FIG. 4b depicts an example of a second edge-disjoint spanning tree formed from the example network topology of FIG. 3 according to an embodiment of the present invention;

FIG. 4c depicts an example of a third edge-disjoint spanning tree formed from the example network topology of FIG. 3 using virtual links according to an embodiment of the present invention;

FIG. 5 depicts an example of another network topology of a network for an edge-disjoint random regular graph according to an embodiment of the present invention;

FIG. 6 depicts a flow diagram of a process for deadlock-free routing using edge-disjoint sub-networks according to an embodiment of the present invention; and

FIG. 7 depicts an example block diagram of a processing system according to an embodiment of the present invention.

DETAILED DESCRIPTION

Exemplary embodiments relate to deadlock-free routing using edge-disjoint sub-networks. By configuring resources of a network as a group of edge-disjoint sub-networks, the risk of routing deadlocks is removed from the network. Embodiments may be applied to networks employing lossless Ethernet standards, such as data center bridging (DCB), in data center environments. The processes as described herein are applicable to a wide variety of network topologies (i.e., arbitrary topologies).

Turning now to FIG. 1, an example of a system 100 upon which deadlock-free routing using edge-disjoint sub-networks may be implemented will now be described in greater detail. In the example depicted in FIG. 1, the system 100 is a data center environment including a plurality of host systems 102 and client systems 104 configured to communicate over a network 105 of switches 106. In exemplary embodiments, the host systems 102, each referred to generally as a host or host system, are high-speed processing devices (e.g., mainframe computers, desktop computers, laptop computers, hand-held devices, embedded computing devices, or the like) including at least one processing circuit (e.g., a computer processor/CPU) capable of reading and executing instructions, and handling interactions with various components of the system 100. The host systems 102 may be storage system controllers configured to access and store large amounts of data to one or more data storage systems 108.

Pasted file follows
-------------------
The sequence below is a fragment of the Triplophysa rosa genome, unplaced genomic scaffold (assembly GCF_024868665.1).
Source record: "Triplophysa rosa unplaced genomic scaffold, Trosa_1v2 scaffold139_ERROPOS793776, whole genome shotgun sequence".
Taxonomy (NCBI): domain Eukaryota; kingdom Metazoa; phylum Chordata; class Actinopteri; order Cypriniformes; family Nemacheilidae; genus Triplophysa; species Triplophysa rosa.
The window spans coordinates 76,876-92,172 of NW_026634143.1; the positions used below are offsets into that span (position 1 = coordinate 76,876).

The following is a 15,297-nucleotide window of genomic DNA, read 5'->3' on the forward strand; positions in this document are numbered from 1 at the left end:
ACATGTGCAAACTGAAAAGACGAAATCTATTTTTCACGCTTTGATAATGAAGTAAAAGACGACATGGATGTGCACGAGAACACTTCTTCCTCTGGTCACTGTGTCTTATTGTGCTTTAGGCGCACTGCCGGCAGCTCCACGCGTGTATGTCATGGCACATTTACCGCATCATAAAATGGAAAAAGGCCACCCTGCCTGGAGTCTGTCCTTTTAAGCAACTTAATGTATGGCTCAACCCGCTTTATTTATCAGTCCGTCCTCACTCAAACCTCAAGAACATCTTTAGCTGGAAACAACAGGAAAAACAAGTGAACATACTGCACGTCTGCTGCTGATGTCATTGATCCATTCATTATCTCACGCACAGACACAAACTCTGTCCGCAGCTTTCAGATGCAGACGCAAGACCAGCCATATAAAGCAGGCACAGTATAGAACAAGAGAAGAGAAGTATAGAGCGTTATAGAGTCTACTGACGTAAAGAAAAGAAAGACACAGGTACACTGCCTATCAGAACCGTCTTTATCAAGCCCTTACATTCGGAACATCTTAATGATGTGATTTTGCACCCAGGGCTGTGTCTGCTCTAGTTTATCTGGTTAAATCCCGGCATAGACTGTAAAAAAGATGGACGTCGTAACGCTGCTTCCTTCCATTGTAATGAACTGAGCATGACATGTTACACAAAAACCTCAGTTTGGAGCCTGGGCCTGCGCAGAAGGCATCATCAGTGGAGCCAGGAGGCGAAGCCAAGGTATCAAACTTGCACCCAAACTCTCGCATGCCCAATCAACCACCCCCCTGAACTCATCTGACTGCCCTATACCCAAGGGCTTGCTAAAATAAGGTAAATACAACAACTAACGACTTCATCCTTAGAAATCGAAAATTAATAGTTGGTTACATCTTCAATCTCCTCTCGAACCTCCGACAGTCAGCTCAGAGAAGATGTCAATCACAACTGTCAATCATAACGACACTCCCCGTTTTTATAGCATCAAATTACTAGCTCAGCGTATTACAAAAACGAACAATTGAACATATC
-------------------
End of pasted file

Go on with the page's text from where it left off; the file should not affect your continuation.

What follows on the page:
In exemplary embodiments, the client systems 104 can include a variety of desktop, laptop, general-purpose computer devices, mobile computing devices, and/or networked devices with processing circuits and input/output (I/O) interfaces, such as a keys/buttons, a touch screen, audio input, a display device and audio output. The system 100 may also include a network controller 107 that can configure elements of the network 105. For example, the network controller 107 can configure switches 106a, 106b, 106c, 106d, 106e, and 106f in the simplified example of network 105 to control routing paths between host systems 102 as well as access to one or more external networks 110 through a firewall 112. The host systems 102, client systems 104, and network controller 107 can include various computer/communication hardware and software technology known in the art, such as one or more processing units or circuits, volatile and non-volatile memory including removable media, power supplies, network interfaces, support circuitry, operating systems, and the like. Although the network controller 107 is depicted as a separate component, it will be understood that network configuration functionality can alternatively be implemented in one or more of the host systems 102, the client systems 104, or within the switches 106 in a standalone or distributed format.